Reclaiming Peace

Het Verstoorde Leven (The Disturbed Life), Monument in remembrance of Etty Hillesum, 1985, Arno Kramer (photo credit: Arno Kramer)

Ultimately we have just one moral duty; to reclaim large areas of peace in ourselves, more and more peace and to reflect it towards others. And the more peace there is in us, the more peace there will be also in our troubled world.

Esther, or Etty, Hillesum, writer of these words, was born on 15 January 1914, in the Netherlands.

As Jews under Nazi occupation, Etty’s father and mother either died during transport to Auschwitz or were gassed immediately upon arrival in September 1943.

Etty Hillesum

According to the Red Cross, Etty died at Auschwitz two months later, on 30 November 1943.

The Advent anticipating of Jesus’ birth is finished now. Christ is born.

The waiting isn’t over yet, though, is it. Jesus began a new era but the job of renewing the universe is a long one.

Theologians talk of the ‘now-and-not-yet’ of the kingdom of God or, as Martin Sutherland says, the ‘now-and-not-seen’. Something fundamental changed in the Christ event, but those following him are charged with continuing the work in his name.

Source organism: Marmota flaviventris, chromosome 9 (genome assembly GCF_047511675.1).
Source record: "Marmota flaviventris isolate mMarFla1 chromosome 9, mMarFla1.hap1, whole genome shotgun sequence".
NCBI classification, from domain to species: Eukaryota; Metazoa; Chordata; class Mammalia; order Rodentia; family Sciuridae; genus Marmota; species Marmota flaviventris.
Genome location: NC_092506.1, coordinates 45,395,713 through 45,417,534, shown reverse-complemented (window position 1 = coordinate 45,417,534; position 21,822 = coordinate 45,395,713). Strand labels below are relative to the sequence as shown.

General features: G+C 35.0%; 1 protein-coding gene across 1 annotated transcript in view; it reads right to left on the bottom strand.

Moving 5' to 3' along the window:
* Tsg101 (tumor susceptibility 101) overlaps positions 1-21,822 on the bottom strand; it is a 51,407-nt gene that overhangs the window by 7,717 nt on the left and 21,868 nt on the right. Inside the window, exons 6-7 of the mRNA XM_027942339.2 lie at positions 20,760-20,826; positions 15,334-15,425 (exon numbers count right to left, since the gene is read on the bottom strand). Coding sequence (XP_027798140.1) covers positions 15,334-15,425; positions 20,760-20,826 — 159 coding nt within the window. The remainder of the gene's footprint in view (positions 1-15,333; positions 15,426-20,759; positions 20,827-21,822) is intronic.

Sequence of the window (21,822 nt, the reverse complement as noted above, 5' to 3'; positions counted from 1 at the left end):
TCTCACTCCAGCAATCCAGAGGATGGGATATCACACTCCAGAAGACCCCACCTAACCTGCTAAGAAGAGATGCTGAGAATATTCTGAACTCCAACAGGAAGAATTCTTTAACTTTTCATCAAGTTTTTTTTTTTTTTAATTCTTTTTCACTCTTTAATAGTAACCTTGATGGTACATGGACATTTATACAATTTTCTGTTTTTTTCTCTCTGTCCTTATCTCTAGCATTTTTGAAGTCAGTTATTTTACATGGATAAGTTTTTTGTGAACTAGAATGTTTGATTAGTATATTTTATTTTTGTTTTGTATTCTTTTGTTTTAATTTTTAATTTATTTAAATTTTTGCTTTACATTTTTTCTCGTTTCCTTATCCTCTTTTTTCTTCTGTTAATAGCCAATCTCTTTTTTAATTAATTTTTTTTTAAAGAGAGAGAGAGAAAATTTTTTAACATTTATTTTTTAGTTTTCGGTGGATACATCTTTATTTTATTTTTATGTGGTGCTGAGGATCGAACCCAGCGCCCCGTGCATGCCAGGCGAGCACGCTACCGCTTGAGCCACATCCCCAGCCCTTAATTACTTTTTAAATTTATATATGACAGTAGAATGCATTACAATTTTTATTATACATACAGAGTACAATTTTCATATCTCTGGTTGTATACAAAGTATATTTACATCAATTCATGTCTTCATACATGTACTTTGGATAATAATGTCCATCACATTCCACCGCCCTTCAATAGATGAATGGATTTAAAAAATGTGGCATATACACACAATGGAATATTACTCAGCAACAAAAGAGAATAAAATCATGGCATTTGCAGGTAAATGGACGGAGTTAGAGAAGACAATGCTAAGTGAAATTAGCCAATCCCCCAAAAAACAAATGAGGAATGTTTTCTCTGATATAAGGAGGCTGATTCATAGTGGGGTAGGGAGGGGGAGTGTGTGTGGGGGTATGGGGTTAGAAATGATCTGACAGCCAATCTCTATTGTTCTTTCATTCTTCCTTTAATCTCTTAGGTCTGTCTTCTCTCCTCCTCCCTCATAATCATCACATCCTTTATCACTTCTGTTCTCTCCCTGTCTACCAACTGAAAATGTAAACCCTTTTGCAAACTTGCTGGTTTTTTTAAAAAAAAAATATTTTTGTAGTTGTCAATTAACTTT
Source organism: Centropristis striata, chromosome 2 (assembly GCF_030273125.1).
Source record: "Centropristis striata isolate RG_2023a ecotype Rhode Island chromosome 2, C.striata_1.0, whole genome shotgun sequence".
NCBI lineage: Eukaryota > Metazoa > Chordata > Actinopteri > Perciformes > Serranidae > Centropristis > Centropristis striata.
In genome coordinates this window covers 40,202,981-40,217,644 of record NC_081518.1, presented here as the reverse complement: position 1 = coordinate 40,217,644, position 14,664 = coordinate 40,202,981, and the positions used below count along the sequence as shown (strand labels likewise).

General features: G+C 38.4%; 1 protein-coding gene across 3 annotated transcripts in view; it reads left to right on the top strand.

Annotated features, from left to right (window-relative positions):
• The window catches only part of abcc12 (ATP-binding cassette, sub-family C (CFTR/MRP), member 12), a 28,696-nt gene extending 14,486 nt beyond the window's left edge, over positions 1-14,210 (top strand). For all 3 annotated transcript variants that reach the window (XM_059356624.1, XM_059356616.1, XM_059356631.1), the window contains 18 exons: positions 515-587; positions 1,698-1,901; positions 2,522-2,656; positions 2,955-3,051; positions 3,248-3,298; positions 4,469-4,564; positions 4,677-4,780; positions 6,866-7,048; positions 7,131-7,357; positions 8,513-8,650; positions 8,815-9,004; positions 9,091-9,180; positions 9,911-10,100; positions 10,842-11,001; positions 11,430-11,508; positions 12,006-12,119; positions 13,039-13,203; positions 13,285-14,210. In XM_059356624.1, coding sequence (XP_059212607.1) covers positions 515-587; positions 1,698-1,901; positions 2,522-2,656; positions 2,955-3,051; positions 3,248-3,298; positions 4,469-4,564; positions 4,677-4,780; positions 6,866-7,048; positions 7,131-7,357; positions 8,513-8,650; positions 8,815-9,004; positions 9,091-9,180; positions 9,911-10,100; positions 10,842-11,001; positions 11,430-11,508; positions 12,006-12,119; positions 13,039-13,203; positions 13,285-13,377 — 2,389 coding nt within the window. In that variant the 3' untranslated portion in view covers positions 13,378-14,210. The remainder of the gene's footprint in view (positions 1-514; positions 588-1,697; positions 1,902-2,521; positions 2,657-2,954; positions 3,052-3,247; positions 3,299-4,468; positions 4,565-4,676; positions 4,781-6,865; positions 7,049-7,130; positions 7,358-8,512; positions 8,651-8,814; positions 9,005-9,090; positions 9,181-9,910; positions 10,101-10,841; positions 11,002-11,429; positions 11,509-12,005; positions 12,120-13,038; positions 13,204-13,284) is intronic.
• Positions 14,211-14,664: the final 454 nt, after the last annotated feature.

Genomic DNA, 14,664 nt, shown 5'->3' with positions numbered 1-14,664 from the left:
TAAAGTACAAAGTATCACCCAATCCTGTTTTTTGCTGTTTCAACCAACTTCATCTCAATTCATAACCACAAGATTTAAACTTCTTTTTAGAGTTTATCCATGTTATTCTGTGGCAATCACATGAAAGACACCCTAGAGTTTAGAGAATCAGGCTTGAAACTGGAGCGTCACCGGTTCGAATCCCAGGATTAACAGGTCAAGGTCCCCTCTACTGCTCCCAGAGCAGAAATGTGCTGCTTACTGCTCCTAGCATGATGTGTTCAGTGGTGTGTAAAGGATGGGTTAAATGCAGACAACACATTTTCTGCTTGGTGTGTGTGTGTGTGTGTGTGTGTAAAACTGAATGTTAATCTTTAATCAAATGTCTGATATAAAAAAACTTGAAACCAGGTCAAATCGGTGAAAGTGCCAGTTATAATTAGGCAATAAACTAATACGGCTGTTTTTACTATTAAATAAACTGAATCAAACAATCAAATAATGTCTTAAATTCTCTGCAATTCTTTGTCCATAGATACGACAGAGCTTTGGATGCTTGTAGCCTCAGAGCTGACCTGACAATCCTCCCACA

The Prince of Peace has inaugurated new ways of both being and doing, and invites us to do as Etty says: ‘reclaim large areas of peace in ourselves, more and more peace and to reflect it towards others.’

What I find intriguing about her exhortation is the connection between internal and external peace. I’m interested in your thoughts on all of this, and particularly:

  • how we might ‘reclaim large areas of peace in ourselves’
  • how that reclamation might contribute to a more peaceful world.

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